"Any asino can conduct," the autocratic Italian maestro Arturo Toscanini once said, comparing routine conductors to dunces. "But to make music, eh? Is difficile!" Now, try conducting a major orchestra without a rehearsal, as 23-year-old Lionel Bringuier, the Los Angeles Philharmonic's associate conductor, did in May. Or consider Leonard Slatkin's predicament last season when a reputed lack of familiarity with Verdi's "La Traviata" resulted in an ill-fated performance at the Metropolitan Opera. Now that's difficult.
In the old days, the conductor was king. He could ridicule musicians in front of their colleagues with impunity. And celebrated music directors such as Fritz Reiner, George Szell and Toscanini often did. No orchestra or opera company could drum these maestros out of the pit. But that's essentially what happened to Slatkin. When his artistic contribution to the Met's "Traviata" rubbed the company the wrong way, he was compelled to withdraw from the production, which was a cost-cutting replacement for the work he was originally hired to lead, John Corigliano's "The Ghosts of Versailles."
Bringuier faced a different challenge last spring when Gustavo Dudamel pulled a neck muscle during a Los Angeles Philharmonic performance and could not conduct Tchaikovsky's "Pathetique" Symphony. The associate conductor rushed home during intermission to change clothes, then dashed back to Walt Disney Concert Hall and took the podium, prompting questions from music lovers at a Disney Hall reception held after the concert: What does a conductor actually do? Are subtle musical cues really communicated to an orchestra by a leader's baton or hands or is it just showmanship? How important is charisma to the conductor's art?
As it happens, Slatkin, the music director of the Detroit Symphony, is writing a book on the subject titled "Conducting Business."
"Most of what a conductor does is not done in front of the general public," he said by phone from Santa Fe, where he was preparing the well-received premiere of Lewis Spratlan's "Life Is a Dream" for the Santa Fe Opera. "By the time you get to the actual concert, you've worked out pretty much what you want to do. It's really a matter of getting 100 musicians to think like one person."
According to Colin Davis, whose esteemed career includes directorships of the London Symphony and Royal Opera, many people, including musicians, think that conducting is "too easy."
"I can assure them it isn't," he said. "You can't hope to get anywhere near it unless you take it seriously from the point of view of technique, musicality and psychology."
The orchestra that succeeded Toscanini's NBC Symphony, named the Symphony of the Air, attempted to put on a conductorless season after the maestro's death. "They tried one or two concerts," Slatkin said, "and of course it didn't work, because somebody has to say, 'This is how it's going to go.'"
Vladimir Ashkenazy, the distinguished pianist and principal conductor of the Sydney Symphony, said he has directed Beethoven concertos from the keyboard. "After that, it's too dangerous. It might fall apart. Brahms, Beethoven [his symphonies] or Tchaikovsky would be difficult without a conductor. Rachmaninoff? Forget about it. That's impossible. So many changes of tempo, rubatos — things like that."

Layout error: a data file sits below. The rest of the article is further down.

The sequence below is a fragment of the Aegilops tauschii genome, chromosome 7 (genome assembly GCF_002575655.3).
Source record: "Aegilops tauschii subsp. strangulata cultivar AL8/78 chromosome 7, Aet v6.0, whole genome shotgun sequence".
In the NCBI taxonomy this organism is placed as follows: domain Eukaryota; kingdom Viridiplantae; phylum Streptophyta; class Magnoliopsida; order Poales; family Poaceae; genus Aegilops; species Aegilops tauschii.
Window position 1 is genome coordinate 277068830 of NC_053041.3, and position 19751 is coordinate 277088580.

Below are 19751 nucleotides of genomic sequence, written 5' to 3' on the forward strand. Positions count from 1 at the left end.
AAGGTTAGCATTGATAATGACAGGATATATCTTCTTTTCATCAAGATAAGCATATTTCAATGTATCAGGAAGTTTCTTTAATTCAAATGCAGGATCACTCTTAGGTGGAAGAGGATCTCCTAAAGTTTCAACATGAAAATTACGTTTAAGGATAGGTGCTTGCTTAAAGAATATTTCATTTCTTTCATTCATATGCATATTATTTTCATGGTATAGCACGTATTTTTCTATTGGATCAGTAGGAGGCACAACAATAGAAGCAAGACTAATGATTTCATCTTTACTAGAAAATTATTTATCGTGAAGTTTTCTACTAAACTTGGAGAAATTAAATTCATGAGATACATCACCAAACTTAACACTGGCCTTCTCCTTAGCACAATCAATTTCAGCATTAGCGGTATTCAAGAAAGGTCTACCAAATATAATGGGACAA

He describes the conductor's role as shaping the music in an individual way. "No performance is the same as another one. Sometimes you are inspired to do phrasing this and that way, and the orchestra reacts. I've seen great orchestras playing without a conductor the pieces they knew. They played it well, but there was no particular direction. Somehow it was mechanical — without substance, without an interpretation."
Ashkenazy recalled a Berlin Philharmonic performance of Schubert's "Unfinished" Symphony at Herbert von Karajan's memorial service. "Everything was fine," he said. "But even members of the Berlin Philharmonic said it would have been better with a conductor."
Davis considers conducting as much a human problem as a musical one. "Conductors must never forget that they are relying on all these wonderful musicians to play the music for them," Davis said. "If anybody gets in the way, it wrecks the whole show. You've got to have somebody to concentrate the forces, and give players confidence to release their own energy and musicality. If a conductor can put his ego aside, then you've really got something."
But what happens when a conductor is given no time to communicate his ideas to an orchestra? Bringuier attended Dudamel's rehearsals of the Tchaikovsky and had once conducted excerpts from the symphony — important steps toward forming a personal interpretation, but just a beginning.
In his review, Times music critic Mark Swed wrote: "Bringuier played with colors, created sharp contrasts, conducted with tremendous — and convincing — propulsion. He soaked up no more emotion than necessary."